Research attempt gone awry: Cunning Australian magpies sabotage GPS trackers

1. marts 2022 kl. 15:46
Research attempt gone awry: Cunning Australian magpies sabotage GPS trackers
Australian magpie, Gymnorhina tibicen. Illustration: Gnangarra (CC BY 2.5 AU).
A flock of Australian magpies figured out how to remove GPS trackers that scientists had strapped on them to gain more knowledge about the Antipodes’ equivalent of our European magpies within 10 minutes. A particularly interesting detail is that they had helped each other.
Artiklen er ældre end 30 dage

An obvious candidate for this year’s most successful scientific failure has already been published in the Australian Field Ornithology journal.

The three authors wanted to provide the readers with detailed knowledge of the movement patterns of the Australian magpie, which they planned to achieve with new and advanced GPS tracking devices.

Instead, the three field ornithologists had to cheerfully resign to describing how quickly a flock of magpies can find the weak point in new and advanced GPS tracking devices and help each other get rid of the harness that holds the device in place.

“During our pilot study, we found out how quickly magpies team up to solve a group problem. Within 10 minutes of fitting the final tracker, we witnessed an adult female without a tracker working with her bill to try and remove the harness off of a younger bird. Within hours, most of the other trackers had been removed,” writes Dominique Potvin, one of the three field ornithologists defeated by the magpies.

Artiklen fortsætter efter annoncen

(a) The harness with the tracker. The white circle shows the weak point that the birds targeted. Photo: Rob Appleby. (b)–(d) The harness closure mechanism is designed to be triggered by a magnet. Illustration: Dominique Potvin.

Small trackers and wireless charging

The ornithologists invented a special harness to mount GPS trackers on the birds, which ensured both data collection and animal welfare. Their innovation is a locking mechanism that can be triggered with a remote-controlled magnet in the feeding stations that the birds have been trained with bait to seek out. It was this locking mechanism that proved to be the weak point that the birds so quickly managed to pry open.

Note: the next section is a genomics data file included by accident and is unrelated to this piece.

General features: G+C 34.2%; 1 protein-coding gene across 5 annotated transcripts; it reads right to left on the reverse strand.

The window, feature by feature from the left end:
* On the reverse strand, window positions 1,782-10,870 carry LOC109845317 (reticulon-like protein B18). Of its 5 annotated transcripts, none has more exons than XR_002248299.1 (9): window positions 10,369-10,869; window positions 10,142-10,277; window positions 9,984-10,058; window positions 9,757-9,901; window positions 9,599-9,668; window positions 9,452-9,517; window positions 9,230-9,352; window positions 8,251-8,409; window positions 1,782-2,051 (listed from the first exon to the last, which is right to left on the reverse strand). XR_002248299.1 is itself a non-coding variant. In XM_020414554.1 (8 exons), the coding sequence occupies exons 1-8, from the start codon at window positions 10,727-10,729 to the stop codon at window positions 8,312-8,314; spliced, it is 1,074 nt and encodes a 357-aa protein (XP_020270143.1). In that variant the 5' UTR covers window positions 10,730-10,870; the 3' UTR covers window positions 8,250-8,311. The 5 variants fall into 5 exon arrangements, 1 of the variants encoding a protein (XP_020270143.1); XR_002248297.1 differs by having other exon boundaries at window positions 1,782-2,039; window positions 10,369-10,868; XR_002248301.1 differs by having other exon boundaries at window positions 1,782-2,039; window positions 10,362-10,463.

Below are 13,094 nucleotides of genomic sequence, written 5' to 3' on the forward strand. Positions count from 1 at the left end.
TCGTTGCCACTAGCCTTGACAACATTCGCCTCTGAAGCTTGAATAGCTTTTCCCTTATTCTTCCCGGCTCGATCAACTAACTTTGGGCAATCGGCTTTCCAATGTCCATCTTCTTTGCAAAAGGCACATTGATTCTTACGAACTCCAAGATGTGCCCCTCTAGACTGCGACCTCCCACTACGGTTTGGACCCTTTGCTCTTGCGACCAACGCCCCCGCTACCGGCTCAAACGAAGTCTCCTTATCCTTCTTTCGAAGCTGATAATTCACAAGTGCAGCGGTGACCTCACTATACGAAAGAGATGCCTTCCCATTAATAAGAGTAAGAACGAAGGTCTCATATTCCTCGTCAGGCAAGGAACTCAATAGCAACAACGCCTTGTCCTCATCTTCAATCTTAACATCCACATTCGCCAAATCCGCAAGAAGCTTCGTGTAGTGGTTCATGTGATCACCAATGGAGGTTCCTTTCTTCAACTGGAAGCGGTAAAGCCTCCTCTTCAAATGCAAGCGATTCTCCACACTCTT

The trackers can also be wirelessly charged at the feeding stations, so that the researchers do not have to cause stress to the birds by having them in hand more than once, when the trackers are mounted. The trackers used in this experiment were only 15 mm long. Ornithology generally benefits from the fact that GPS devices have shrunk so much in size that they can be used to track birds closely wherever they go, and not just by spot-checking their rings. Recently, trackers have become small enough to be used on medium-sized birds such as the Australian magpie without their weight or size constraining the birds’ flying ability or freedom of movement.

It is not known whether the Australian magpies have disagreed with that assumption, or whether they just did not like the look of the harness or the foreign sensation. The researchers do not have clear evidence of how knowledge about opening the harness was spread among the birds or who were the initiators and project managers in the group. However, they note that the last bird released from its tracker was the dominant male, whom it took three days to escape the harness. This opens up the possibility that the birds were motivated by removing the trackers on their “subordinates”, more than that they had a desire to free themselves from the harness.

Artiklen fortsætter efter annoncen

However, it soon became clear to the ornithologists that the birds as a group wanted to get rid of the trackers. And this species had both the will and the ability to implement the plan.

Bold as brass

The European magpie, Pica pica, is in many ways reminiscent of the Australian magpie—except that the latter has a varied and melodious call. Illustration: Pierre-Selim (CC BY-SA 2.0).

The Australian magpie, Gymnorhina tibicen, bears the name because it resembles the European magpie, Pica pica, in both appearance and behaviour. They are not genetically related, although both belong to the order of Passeriformes.

But apparently, the ecosystem needs a medium-sized, black-spotted bird that is as bold as brass and more intelligent than a toddler, and our European magpie clearly has a soulmate in the Australian magpie. It is, among other things, known for swooping and harassing cyclists and pedestrians who dare to go too close to its nest during the breeding season. It can, just like crows, tell apart individual humans and carry grudges. The European magpie can also play, count, make tools, and in general perform a large number of behavioural tasks and intelligence tests, which increasingly show that one should not underestimate the birds’ thinking capacity.

And now it turns out that Australian magpies can also cooperate to come up with a solution to a problem that they themselves have observed. The next step must be their admission to a university engineering programme.

Ingen kommentarer endnu.  Start debatten
Log ind eller opret en bruger for at deltage i debatten.